Immigration New Zealand staff are manually checking nearly 900 applications from Sri Lankan students which used a finance company now at the centre of a student visa scam, Immigration Minister Iain Lees-Galloway says.

Immigration New Zealand (INZ) is investigating the fraud involving Sri Lankan student applications.

INZ officials advised Lees-Galloway in March that fraudulent behaviour had been found in 88 pending applications, and 83 were declined, with a finance company at the centre of the fraud.

Immigration Minister Iain Lees-Galloway says a finance company is at the centre of visa fraud. Photo / NZ Herald
Immigration Minister Iain Lees-Galloway says a finance company is at the centre of visa fraud. Photo / NZ Herald

"Immigration NZ are going to manually review the 895 applications that came from Sri Lankan students through the Mumbai office in 2017. They're going to see which of those involved this particular finance company," Lees-Galloway said today.

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Those that had would be flagged and if the visa-holder sought to have their visa extended, their case would be more closely scrutinised.

INZ had looked back at earlier applications but Lees-Galloway said the information confirming they had sufficient finances to support their application came from the finance company, which meant going back to the fraudulent finance company for the information.

"It's a pointless exercise and what INZ has done instead is to refuse applications that involve that finance company. They are blacklisted, they can no longer be involved in applications for visas, and to identify how many people are currently in New Zealand on visas that involved an application through that company."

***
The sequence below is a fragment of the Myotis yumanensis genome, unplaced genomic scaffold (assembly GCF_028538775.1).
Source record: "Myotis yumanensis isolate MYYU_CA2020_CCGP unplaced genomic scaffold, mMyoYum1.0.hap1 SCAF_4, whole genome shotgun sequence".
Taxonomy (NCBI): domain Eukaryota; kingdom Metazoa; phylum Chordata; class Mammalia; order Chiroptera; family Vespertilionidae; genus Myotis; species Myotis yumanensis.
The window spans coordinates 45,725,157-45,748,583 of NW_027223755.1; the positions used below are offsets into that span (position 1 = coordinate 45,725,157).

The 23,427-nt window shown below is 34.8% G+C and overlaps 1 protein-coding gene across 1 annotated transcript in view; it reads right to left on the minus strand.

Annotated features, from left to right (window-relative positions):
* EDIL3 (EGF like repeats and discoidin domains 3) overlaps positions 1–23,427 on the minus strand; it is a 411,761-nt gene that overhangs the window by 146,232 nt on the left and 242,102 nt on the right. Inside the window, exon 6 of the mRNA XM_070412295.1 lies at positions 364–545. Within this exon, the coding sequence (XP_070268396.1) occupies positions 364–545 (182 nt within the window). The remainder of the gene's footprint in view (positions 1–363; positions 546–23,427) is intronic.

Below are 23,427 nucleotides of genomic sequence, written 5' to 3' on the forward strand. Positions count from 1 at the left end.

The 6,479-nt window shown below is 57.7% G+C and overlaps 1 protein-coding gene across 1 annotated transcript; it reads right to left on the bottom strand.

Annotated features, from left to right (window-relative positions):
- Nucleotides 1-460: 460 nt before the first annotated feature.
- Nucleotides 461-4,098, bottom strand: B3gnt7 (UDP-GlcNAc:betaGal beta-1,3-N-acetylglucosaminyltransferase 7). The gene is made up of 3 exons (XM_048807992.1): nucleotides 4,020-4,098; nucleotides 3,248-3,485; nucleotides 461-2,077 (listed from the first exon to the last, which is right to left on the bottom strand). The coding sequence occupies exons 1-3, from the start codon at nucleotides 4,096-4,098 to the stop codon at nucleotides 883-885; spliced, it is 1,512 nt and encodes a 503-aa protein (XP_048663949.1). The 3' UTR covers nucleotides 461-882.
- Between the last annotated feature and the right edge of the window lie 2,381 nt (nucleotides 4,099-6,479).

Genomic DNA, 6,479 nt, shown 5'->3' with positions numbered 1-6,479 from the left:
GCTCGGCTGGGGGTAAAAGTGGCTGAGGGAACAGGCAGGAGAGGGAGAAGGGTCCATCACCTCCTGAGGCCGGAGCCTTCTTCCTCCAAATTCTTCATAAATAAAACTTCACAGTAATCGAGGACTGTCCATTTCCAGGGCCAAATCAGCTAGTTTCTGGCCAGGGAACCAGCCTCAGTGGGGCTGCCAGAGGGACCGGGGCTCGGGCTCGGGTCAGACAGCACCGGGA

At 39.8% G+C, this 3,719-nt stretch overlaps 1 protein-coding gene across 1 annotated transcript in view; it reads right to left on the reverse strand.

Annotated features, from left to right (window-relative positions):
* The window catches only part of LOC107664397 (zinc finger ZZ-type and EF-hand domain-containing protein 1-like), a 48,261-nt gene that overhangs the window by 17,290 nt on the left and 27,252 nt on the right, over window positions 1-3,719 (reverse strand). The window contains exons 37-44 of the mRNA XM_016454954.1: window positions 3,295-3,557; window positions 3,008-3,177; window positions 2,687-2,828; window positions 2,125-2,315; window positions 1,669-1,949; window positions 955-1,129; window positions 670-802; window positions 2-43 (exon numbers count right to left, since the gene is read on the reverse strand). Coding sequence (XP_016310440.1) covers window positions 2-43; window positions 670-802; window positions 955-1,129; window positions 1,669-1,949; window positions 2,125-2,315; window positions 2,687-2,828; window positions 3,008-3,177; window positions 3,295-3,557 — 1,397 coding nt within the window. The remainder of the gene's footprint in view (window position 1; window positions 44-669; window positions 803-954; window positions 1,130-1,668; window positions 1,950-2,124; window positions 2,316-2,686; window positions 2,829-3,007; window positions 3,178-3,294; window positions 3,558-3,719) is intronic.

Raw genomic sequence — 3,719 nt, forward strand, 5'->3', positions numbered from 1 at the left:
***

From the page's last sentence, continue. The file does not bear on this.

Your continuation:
National's immigration spokesman Michael Woodhouse said there could be thousands of applications approved where fraudulent documentation was supplied.

"Surely it is in the public interest to know how widespread the fraud is. Our immigration system relies in part on the honesty of the applicants, but also on targeting and eliminating fraud when it occurs," he said.

Lees-Galloway said he would have a better idea of how widespread the problem was when INZ had completed its review.

"This is something that has appeared before, that there have been issues with this type of behaviour before. It is something INZ is very aware of."

He said people who were not able to support themselves financially in New Zealand ended up being exploited, by employers or others.

"That is why we have to have a system with integrity that ensures people do have the means to support themselves."